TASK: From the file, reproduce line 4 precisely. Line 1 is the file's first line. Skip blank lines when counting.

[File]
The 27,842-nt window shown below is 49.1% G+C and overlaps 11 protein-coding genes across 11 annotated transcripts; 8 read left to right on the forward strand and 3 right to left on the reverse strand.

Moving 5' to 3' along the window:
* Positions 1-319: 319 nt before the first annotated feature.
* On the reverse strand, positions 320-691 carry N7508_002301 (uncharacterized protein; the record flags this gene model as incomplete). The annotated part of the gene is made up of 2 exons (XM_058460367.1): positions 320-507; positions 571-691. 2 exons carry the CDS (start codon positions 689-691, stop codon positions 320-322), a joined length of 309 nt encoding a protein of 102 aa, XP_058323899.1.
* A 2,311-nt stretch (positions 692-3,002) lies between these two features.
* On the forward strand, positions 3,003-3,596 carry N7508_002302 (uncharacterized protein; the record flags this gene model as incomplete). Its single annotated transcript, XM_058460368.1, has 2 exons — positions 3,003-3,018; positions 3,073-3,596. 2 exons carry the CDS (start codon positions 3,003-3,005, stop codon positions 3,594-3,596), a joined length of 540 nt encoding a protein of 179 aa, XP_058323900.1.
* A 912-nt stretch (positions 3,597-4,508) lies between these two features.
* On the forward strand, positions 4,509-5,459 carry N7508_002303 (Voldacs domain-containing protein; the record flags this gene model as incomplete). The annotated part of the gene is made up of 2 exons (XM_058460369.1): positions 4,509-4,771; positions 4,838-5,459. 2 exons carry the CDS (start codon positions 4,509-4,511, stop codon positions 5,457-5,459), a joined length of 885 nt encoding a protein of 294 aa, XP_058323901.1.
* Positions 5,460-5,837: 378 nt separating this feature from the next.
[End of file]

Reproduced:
* On the reverse strand, positions 320-691 carry N7508_002301 (uncharacterized protein; the record flags this gene model as incomplete). The annotated part of the gene is made up of 2 exons (XM_058460367.1): positions 320-507; positions 571-691. 2 exons carry the CDS (start codon positions 689-691, stop codon positions 320-322), a joined length of 309 nt encoding a protein of 102 aa, XP_058323899.1.